Tomorrow marks World Press Freedom Day, organised by the United Nations to raise awareness about the importance of a free press, as well as draw attention to the state of the press freedom around the world. To commemorate it, Young Post spoke to students, a journalism expert, and Amnesty International to talk about press freedom in Hong Kong. This comes a few days after the release of this year’s World Press Freedom Index, in which the city has risen three places since last year.
The index ranked Hong Kong 70th out of 180 countries. This year’s ranking is better than last year’s, but the city is still behind neighbouring countries such as South Korea, Japan, and Taiwan. The improved position is due to the government’s official recognition of alternative media outlets such as Hong Kong Free Press, Citizen News, and The Initium last year, according to the Reporters Without Borders website.
However, Hong Kong students believe there is still a culture of censorship, even if it is not official.
“Press freedom in Hong Kong seems to be in a somewhat [tricky] position as of now,” said Ngai Yeung, 16, from International Christian School. She added that, though there aren’t any official regulations as to what can and can’t be said, there are implied consequences for journalists when it comes to standing up against the pro-Beijing camp.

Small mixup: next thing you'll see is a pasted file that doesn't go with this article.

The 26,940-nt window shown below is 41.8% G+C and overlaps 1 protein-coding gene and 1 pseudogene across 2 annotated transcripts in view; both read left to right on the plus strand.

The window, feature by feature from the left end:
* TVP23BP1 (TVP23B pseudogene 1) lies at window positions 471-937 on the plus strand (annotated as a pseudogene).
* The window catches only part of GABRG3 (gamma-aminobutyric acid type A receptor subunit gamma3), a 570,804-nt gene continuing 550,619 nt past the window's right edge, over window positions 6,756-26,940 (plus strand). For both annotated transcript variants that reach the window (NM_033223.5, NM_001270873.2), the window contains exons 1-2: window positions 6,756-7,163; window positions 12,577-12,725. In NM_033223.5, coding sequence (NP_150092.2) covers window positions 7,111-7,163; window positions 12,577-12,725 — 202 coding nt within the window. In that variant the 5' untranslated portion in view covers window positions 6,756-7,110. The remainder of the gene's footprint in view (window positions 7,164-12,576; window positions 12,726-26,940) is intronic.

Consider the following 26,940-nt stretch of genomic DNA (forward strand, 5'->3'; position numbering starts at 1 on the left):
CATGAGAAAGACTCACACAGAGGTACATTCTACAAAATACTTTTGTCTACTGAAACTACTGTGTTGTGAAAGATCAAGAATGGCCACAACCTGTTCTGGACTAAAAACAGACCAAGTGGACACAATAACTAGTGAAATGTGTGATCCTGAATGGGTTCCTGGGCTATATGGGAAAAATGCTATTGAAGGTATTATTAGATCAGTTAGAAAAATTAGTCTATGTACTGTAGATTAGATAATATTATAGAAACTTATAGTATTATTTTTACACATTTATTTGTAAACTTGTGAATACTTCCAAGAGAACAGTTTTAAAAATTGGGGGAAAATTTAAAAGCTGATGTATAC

Angelina Wang, 16, from Chinese International School, said that she thinks press freedom is important not just to journalists, but for people in general when it comes to talking about what is going on. “It’s something we should all be aware of and grateful for.”
Amnesty International said it believes there is still more work to be done in terms of press freedom in the city.
“The press’ role is to bring issues in society to everyone for them to know. Media workers need room and freedom to work so they can make sure every issue related to public interest can be reported,” Amnesty’s Hong Kong’s director Mabel Au told Young Post. She added journalists are still being attacked for their work, which affects the media’s ability to report things freely.
Director of the University of Hong Kong’s Journalism and Media Studies Centre (JMSC) and journalist Keith Richburg cautioned against reading too much into the government’s actions, but added that he believes there is some optimism and opening up in Hong Kong’s media ecology.
“It was a long fight to get organisations like Hong Kong Free Press accredited [to be officially recognised], because they were going by these old-fashioned rules that were favouring print press over online press. There are rules, but those rules are based on the old days of TV, radio, and newspapers. It just took them some time to come around and understand that the world is changing.”
He said that the JMSC has, in the past, had trouble accrediting its students to cover news at the Legislative Council, but that it has become easier to get some press passes for students.